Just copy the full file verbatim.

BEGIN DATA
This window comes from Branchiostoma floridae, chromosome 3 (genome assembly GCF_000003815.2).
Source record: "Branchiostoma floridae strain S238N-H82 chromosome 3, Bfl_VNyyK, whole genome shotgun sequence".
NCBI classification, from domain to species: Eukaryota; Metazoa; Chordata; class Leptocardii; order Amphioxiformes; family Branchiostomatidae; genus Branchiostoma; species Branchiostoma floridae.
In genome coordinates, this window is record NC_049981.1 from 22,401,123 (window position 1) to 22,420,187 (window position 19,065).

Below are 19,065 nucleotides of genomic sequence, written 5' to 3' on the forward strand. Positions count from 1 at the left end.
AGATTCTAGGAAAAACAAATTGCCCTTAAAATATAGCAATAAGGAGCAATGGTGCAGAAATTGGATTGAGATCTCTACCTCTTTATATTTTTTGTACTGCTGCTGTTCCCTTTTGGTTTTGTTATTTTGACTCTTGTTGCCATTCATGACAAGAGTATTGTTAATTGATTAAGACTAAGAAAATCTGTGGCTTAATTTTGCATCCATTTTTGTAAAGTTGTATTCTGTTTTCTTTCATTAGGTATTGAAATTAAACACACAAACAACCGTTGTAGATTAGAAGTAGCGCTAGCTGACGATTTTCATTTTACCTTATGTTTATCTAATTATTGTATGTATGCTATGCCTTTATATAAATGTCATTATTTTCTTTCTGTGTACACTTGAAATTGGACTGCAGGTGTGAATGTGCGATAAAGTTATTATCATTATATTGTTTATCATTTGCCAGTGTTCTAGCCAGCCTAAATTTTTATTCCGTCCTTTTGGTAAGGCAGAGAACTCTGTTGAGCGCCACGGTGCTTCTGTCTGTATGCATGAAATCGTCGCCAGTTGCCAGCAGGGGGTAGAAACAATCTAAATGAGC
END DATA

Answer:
This window comes from Branchiostoma floridae, chromosome 3 (genome assembly GCF_000003815.2).
Source record: "Branchiostoma floridae strain S238N-H82 chromosome 3, Bfl_VNyyK, whole genome shotgun sequence".
NCBI classification, from domain to species: Eukaryota; Metazoa; Chordata; class Leptocardii; order Amphioxiformes; family Branchiostomatidae; genus Branchiostoma; species Branchiostoma floridae.
In genome coordinates, this window is record NC_049981.1 from 22,401,123 (window position 1) to 22,420,187 (window position 19,065).

Below are 19,065 nucleotides of genomic sequence, written 5' to 3' on the forward strand. Positions count from 1 at the left end.
AGATTCTAGGAAAAACAAATTGCCCTTAAAATATAGCAATAAGGAGCAATGGTGCAGAAATTGGATTGAGATCTCTACCTCTTTATATTTTTTGTACTGCTGCTGTTCCCTTTTGGTTTTGTTATTTTGACTCTTGTTGCCATTCATGACAAGAGTATTGTTAATTGATTAAGACTAAGAAAATCTGTGGCTTAATTTTGCATCCATTTTTGTAAAGTTGTATTCTGTTTTCTTTCATTAGGTATTGAAATTAAACACACAAACAACCGTTGTAGATTAGAAGTAGCGCTAGCTGACGATTTTCATTTTACCTTATGTTTATCTAATTATTGTATGTATGCTATGCCTTTATATAAATGTCATTATTTTCTTTCTGTGTACACTTGAAATTGGACTGCAGGTGTGAATGTGCGATAAAGTTATTATCATTATATTGTTTATCATTTGCCAGTGTTCTAGCCAGCCTAAATTTTTATTCCGTCCTTTTGGTAAGGCAGAGAACTCTGTTGAGCGCCACGGTGCTTCTGTCTGTATGCATGAAATCGTCGCCAGTTGCCAGCAGGGGGTAGAAACAATCTAAATGAGC